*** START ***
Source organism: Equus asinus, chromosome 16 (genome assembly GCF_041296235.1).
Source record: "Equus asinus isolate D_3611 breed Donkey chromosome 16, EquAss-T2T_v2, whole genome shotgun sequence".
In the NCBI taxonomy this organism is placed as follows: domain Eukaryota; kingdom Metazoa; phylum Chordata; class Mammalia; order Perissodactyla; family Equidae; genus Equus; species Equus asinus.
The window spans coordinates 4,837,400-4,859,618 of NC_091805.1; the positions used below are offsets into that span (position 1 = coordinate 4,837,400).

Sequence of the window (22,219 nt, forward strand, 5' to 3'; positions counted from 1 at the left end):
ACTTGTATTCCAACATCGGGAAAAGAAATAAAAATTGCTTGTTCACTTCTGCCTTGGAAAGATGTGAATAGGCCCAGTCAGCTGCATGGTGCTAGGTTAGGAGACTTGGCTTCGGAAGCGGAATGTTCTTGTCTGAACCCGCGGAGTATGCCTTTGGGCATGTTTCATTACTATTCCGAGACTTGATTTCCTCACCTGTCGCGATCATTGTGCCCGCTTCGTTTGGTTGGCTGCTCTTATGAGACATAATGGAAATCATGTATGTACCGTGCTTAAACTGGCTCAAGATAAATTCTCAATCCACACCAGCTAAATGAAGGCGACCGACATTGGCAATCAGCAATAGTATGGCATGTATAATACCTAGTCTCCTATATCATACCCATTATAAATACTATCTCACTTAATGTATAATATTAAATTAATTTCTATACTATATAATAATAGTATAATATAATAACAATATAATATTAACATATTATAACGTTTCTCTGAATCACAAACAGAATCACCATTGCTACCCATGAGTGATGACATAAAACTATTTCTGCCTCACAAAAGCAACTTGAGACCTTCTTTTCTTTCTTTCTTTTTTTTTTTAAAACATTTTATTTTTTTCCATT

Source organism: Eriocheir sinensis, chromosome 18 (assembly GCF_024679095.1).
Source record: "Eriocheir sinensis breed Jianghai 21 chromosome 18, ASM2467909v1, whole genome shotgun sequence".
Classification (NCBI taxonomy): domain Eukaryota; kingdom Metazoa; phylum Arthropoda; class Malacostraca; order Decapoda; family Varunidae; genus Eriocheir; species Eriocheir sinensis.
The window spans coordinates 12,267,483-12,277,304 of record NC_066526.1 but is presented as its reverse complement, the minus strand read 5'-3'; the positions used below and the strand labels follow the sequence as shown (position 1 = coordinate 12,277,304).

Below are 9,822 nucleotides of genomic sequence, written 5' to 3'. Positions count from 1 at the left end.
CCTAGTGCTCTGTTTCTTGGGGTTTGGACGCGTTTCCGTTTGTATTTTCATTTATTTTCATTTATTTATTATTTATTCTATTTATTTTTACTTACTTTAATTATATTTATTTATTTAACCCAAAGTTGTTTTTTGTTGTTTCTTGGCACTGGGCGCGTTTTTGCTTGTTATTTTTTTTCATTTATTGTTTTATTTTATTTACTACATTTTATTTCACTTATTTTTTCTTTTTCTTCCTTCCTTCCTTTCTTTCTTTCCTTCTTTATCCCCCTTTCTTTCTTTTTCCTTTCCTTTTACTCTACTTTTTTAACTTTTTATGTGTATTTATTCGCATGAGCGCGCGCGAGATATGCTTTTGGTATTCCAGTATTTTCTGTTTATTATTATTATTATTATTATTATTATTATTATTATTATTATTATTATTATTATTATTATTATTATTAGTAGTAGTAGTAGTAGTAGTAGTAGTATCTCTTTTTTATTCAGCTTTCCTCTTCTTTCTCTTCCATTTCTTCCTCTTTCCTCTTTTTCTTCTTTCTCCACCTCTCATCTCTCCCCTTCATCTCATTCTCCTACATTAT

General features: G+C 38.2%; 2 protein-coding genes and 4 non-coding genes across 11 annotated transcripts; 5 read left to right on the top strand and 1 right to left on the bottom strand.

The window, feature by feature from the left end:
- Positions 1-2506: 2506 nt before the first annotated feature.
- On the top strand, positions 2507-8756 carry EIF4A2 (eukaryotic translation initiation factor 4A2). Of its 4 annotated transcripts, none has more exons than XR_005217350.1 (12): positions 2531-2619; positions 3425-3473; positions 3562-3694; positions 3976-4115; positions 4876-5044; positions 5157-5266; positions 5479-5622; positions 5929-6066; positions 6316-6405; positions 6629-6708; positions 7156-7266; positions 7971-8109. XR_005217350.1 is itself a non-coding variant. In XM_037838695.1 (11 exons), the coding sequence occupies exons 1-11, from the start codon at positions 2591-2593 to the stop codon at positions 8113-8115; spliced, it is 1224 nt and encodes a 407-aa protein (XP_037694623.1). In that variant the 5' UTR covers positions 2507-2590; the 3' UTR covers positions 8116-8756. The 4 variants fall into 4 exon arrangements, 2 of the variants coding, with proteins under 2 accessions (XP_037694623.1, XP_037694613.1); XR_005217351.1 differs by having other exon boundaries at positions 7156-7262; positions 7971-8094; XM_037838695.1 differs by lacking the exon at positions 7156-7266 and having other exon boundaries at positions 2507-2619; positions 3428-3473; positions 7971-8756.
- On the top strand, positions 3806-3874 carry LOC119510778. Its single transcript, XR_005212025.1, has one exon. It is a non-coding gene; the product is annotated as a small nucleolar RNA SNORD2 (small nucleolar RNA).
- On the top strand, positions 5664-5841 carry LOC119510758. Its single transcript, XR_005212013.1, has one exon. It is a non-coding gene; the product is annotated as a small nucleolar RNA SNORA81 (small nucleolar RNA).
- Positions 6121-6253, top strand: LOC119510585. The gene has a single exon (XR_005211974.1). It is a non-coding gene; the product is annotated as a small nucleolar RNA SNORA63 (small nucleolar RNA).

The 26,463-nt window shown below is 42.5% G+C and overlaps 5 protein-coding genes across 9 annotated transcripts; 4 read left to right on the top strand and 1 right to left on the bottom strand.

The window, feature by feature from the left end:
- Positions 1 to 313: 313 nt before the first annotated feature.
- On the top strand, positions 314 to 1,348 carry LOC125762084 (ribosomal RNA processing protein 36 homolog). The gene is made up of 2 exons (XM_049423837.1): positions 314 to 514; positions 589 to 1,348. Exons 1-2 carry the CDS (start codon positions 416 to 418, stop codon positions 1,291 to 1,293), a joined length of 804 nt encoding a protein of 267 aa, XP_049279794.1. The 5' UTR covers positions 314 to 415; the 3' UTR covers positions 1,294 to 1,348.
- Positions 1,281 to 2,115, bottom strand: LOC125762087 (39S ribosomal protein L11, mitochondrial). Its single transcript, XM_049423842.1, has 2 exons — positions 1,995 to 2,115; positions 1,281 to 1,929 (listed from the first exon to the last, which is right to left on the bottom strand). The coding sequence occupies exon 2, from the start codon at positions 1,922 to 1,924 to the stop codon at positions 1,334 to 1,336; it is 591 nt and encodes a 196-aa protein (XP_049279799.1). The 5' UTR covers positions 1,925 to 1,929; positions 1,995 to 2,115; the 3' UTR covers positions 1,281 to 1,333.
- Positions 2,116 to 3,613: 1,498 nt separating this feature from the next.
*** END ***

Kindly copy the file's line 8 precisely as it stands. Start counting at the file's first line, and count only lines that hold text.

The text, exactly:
Source record: "Eriocheir sinensis breed Jianghai 21 chromosome 18, ASM2467909v1, whole genome shotgun sequence".